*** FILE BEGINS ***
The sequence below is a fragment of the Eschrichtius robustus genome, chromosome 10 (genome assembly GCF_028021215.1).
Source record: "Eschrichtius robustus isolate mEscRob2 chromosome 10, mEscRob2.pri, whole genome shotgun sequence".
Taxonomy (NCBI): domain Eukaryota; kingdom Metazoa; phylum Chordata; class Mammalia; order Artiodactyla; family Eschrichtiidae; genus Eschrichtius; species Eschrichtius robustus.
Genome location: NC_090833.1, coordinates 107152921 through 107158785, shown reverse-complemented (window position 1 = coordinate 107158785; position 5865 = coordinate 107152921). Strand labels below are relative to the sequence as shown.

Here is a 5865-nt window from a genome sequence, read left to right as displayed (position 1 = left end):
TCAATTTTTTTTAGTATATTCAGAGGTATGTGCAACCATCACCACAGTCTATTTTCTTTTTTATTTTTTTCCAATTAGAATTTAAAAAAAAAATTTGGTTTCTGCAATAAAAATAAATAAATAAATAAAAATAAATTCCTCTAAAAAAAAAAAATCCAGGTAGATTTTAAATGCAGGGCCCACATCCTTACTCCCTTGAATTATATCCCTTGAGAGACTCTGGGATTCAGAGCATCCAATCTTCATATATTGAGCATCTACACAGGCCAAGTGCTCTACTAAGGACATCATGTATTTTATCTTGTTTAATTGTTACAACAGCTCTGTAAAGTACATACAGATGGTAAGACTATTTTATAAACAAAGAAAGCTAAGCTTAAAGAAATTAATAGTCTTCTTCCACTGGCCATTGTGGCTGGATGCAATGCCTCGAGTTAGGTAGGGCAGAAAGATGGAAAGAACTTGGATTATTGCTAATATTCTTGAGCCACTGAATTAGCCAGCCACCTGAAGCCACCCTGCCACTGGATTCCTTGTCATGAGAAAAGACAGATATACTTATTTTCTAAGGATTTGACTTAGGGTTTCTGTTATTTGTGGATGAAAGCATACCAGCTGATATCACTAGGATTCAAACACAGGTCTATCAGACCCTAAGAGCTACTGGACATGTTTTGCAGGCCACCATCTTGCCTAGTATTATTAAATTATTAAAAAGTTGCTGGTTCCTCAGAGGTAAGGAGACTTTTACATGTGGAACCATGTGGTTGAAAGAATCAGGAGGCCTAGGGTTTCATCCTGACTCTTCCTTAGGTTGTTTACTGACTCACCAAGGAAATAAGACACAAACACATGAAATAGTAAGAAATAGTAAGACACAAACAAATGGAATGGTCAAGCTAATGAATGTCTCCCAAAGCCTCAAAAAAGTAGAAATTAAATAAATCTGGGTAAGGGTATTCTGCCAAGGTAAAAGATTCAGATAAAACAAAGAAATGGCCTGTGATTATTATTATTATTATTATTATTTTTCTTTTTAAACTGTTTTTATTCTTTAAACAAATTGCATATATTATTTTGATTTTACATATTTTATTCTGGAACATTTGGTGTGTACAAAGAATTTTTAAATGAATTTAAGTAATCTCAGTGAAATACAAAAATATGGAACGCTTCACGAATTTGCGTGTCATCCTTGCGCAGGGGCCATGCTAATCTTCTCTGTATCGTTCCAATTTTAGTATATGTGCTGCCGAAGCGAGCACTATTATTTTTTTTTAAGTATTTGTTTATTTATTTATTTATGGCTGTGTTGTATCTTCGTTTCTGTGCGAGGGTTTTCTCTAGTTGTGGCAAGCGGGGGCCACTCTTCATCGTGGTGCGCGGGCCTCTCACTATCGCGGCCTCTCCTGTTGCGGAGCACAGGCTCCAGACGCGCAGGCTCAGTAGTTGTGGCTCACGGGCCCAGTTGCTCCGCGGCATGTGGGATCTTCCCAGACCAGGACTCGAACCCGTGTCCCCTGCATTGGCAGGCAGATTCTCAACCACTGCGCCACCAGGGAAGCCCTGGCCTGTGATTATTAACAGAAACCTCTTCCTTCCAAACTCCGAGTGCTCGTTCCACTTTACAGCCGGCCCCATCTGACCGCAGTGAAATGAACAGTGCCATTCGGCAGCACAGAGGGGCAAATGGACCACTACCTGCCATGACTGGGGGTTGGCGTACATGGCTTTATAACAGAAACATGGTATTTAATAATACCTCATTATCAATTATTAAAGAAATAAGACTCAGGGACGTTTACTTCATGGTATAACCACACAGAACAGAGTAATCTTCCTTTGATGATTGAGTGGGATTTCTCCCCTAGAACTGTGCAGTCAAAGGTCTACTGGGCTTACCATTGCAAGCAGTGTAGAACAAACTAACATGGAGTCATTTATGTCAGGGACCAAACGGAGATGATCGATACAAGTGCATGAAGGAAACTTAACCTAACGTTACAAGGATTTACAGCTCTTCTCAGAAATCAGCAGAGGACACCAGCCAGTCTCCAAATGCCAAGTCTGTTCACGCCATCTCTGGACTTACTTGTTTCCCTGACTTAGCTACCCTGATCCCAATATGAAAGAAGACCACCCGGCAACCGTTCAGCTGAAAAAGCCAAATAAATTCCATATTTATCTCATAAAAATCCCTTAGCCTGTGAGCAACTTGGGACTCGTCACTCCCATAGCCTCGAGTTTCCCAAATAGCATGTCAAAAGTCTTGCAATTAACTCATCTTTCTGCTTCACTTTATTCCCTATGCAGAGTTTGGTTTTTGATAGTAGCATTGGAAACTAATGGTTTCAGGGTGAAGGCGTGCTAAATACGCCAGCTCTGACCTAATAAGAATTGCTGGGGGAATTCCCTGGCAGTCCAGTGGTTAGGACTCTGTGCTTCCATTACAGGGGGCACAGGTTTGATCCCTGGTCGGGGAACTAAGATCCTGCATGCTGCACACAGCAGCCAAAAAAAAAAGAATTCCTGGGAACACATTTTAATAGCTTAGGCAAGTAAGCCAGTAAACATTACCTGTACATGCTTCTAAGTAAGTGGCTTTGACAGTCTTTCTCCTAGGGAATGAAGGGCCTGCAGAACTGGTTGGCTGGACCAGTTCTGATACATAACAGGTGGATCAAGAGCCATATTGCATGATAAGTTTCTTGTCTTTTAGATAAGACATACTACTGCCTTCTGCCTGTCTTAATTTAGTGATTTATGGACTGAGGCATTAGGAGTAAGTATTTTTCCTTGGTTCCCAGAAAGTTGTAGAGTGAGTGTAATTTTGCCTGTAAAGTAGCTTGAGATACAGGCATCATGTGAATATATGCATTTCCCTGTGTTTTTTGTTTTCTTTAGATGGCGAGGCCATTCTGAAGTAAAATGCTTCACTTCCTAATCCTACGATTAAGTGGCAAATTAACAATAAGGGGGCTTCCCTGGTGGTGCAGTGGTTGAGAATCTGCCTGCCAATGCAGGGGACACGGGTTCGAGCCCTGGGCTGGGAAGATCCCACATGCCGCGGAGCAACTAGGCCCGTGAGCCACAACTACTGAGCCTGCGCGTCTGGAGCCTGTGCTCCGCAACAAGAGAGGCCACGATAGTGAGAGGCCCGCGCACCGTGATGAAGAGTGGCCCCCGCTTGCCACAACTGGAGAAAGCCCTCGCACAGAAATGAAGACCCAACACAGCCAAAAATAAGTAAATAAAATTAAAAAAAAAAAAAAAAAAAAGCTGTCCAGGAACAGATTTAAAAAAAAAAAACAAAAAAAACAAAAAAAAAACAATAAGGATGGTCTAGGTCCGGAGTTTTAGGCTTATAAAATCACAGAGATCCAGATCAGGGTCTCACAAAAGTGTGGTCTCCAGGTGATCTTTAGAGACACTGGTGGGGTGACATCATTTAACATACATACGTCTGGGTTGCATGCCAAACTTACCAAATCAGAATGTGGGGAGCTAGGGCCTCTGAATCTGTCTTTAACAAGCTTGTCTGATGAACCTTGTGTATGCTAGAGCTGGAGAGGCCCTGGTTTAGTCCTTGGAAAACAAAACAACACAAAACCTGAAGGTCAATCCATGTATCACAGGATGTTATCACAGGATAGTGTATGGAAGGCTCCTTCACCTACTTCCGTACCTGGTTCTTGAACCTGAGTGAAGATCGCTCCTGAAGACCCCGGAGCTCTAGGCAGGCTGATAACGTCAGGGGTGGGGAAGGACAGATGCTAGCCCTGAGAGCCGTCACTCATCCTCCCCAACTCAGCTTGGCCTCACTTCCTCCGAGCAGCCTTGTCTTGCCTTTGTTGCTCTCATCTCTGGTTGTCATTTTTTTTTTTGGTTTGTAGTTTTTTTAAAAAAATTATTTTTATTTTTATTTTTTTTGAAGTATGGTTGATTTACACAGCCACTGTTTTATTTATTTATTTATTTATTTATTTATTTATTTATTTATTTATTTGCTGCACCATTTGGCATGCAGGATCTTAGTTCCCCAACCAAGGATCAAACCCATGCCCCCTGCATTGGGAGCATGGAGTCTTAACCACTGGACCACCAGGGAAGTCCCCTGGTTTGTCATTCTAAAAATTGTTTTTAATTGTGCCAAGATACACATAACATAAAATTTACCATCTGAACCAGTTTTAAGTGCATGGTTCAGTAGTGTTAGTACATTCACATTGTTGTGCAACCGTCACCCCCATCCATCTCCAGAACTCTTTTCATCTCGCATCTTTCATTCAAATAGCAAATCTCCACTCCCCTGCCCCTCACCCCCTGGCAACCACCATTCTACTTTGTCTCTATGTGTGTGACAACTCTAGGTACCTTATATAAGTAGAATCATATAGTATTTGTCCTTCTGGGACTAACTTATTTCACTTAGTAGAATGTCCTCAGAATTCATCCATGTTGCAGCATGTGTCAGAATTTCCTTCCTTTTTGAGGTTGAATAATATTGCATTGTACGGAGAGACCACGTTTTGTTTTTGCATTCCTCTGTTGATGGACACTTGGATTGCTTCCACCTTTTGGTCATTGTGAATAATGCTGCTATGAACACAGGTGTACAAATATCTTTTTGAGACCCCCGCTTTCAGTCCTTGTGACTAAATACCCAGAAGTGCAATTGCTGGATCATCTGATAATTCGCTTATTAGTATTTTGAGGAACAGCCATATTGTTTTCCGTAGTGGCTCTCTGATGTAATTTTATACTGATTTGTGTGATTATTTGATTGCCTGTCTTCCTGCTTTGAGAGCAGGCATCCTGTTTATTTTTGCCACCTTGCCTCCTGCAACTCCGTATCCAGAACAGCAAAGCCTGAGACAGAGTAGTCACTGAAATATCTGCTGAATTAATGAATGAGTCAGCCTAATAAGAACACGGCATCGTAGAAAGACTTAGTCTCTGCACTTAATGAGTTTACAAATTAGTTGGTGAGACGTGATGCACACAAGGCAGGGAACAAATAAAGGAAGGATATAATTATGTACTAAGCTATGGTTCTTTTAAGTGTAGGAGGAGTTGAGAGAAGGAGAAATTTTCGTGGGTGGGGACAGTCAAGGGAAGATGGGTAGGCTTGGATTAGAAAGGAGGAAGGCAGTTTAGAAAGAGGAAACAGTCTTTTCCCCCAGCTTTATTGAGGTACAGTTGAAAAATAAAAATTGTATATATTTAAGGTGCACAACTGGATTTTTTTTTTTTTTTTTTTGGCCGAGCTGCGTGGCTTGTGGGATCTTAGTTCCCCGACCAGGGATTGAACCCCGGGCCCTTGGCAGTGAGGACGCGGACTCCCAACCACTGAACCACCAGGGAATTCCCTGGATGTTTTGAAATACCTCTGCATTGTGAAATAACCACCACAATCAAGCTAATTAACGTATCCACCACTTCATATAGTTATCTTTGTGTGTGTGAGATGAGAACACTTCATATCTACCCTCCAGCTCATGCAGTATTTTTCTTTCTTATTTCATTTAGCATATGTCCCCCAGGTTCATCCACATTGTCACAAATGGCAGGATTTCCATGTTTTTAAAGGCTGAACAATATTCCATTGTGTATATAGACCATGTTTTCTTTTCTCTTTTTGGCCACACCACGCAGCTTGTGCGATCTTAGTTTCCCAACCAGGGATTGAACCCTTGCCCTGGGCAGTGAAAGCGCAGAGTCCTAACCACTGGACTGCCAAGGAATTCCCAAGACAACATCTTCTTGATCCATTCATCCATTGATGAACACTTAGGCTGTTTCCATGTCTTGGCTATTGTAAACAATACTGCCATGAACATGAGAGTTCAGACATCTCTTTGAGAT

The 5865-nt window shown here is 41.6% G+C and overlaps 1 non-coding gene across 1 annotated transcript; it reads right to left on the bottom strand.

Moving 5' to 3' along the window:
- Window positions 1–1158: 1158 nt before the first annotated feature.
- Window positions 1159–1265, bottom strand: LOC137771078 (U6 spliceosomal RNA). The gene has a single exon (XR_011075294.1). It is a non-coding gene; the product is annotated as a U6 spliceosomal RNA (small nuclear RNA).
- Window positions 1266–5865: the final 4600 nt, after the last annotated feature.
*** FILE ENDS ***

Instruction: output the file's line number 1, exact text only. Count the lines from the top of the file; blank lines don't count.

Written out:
The sequence below is a fragment of the Eschrichtius robustus genome, chromosome 10 (genome assembly GCF_028021215.1).